The 52 x 7 = 2015 Project

The three churches, Mahone Bay

Readers not interested in photography can skip this post, but don’t worry, we have plenty of offshore voyaging stuff in the pipeline and this is a bonus post—it’s not part of our twice a week publishing schedule. OK, with that out of the way, I can write about my second favourite subject.

One of the best ways to learn to take better photographs is to set oneself a project. (I have been working on my Fishing North Atlantic project for some 14 years, but that is a project of limited opportunity—no fishermen or fishing boats equals no new photos for the project.)

So I have been looking for something that will inspire me to photograph more often and to really think about my art and craft over an extended period. The classic, particularly at this time of year, would be the 365 project, in which a photographer commits to make at least one photograph every day.

Good for some people, I’m sure. But I’m a travel photographer, focused on telling a story, not on just trying to get one good photo. Also, I know there will be a lot of days when I will be too busy with this site or our boat to have much creativity left over to make photographs, and therefore I would “just phone it in”, as actors say when they have not really engaged.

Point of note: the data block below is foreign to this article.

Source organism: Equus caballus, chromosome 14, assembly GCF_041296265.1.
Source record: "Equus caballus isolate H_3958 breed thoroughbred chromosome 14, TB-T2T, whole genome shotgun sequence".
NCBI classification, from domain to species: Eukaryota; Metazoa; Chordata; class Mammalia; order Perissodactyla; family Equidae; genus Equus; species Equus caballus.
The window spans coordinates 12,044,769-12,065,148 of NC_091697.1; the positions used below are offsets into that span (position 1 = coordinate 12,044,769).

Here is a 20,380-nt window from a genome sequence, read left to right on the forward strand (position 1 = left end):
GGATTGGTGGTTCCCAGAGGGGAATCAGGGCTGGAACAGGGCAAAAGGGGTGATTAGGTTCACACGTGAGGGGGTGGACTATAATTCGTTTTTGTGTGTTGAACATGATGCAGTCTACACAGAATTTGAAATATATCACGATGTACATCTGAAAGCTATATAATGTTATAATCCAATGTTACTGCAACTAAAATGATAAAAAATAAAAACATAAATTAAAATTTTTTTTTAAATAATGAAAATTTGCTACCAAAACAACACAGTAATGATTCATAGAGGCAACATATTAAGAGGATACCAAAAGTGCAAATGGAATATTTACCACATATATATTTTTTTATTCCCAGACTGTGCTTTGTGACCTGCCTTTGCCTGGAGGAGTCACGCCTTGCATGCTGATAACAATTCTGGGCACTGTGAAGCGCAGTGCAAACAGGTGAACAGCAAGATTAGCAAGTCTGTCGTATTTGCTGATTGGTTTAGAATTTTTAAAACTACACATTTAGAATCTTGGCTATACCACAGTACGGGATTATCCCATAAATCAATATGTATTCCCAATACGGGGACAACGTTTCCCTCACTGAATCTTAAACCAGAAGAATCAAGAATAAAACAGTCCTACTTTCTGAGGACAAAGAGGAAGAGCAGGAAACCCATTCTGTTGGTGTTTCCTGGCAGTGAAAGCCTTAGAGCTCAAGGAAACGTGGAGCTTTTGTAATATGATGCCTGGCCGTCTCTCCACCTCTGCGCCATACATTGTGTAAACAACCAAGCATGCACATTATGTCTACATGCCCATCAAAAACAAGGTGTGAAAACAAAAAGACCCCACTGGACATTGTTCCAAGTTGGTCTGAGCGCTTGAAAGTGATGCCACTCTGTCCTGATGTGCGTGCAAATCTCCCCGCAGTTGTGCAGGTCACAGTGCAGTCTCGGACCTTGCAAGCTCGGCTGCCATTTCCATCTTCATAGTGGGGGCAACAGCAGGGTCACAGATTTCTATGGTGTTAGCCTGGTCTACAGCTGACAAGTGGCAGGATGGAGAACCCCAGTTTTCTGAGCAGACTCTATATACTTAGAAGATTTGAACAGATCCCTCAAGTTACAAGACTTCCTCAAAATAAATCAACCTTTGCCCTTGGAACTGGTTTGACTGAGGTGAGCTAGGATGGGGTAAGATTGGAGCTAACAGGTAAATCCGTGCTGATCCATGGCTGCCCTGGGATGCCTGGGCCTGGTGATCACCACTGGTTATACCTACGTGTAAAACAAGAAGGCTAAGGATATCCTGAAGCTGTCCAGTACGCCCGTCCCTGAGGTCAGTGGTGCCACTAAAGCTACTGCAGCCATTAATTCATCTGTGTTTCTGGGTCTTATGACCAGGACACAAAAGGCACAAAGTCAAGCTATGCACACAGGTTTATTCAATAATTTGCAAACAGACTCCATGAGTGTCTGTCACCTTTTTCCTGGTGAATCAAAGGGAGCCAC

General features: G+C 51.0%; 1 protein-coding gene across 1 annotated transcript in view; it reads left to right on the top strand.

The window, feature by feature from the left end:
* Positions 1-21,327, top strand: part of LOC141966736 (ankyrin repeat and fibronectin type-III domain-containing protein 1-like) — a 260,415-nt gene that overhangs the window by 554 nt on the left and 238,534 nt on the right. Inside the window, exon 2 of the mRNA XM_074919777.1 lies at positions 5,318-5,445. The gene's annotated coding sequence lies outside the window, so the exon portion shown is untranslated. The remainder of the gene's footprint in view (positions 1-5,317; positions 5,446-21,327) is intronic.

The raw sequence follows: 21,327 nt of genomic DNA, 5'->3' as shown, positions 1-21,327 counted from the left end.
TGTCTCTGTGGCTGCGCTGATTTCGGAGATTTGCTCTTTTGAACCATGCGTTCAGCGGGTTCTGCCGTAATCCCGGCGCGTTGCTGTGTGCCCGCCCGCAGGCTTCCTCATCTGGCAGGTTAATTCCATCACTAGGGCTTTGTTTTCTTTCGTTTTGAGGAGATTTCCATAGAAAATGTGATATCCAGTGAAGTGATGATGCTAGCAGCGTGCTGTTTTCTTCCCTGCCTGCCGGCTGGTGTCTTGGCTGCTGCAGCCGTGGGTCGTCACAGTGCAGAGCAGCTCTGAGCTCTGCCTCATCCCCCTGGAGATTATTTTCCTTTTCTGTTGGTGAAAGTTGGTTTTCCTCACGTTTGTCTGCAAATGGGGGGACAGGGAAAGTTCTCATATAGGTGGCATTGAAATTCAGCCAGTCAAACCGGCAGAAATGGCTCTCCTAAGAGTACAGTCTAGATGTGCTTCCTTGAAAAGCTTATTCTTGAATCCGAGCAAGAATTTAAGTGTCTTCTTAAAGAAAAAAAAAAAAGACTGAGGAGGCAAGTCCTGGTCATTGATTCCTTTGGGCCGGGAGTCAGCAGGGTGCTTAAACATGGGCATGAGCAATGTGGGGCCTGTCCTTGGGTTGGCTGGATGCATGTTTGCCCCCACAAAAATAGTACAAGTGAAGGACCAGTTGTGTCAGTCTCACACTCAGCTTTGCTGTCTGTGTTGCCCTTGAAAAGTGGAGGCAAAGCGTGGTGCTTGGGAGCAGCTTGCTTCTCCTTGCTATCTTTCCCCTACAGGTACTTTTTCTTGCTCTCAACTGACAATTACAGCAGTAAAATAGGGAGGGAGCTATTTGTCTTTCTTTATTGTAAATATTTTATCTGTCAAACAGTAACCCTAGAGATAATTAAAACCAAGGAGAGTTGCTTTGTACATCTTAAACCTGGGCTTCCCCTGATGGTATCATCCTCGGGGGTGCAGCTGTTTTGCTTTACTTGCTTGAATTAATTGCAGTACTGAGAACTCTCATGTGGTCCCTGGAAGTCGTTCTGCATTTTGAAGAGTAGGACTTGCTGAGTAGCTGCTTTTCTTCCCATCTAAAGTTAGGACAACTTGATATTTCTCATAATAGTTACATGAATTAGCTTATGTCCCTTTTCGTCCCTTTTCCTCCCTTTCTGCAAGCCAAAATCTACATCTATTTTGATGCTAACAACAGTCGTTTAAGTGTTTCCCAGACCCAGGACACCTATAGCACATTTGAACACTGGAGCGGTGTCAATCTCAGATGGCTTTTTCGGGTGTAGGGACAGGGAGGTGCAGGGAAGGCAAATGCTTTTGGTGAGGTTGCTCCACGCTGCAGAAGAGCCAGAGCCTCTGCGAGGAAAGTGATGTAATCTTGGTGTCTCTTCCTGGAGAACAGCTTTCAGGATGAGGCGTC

So I modified the classic 365 project and am calling my project the 7 x 52 = 2015 project—OK, just a tad arithmetically challenged, but we are talking art here. Read on to learn how this works and what I hope to accomplish:


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Meet the Author

John

John was born and brought up in Bermuda and started sailing as a child, racing locally and offshore before turning to cruising. He has sailed over 100,000 miles, most of it on his McCurdy & Rhodes 56, Morgan's Cloud, including eight ocean races to Bermuda, culminating in winning his class twice in the Newport Bermuda Race. He has skippered a series of voyages in the North Atlantic, the majority of which have been to the high latitudes. John has been helping others go voyaging by sharing his experience for twenty years, first in yachting magazines and, for the last 12 years, as co-editor/publisher of AAC.

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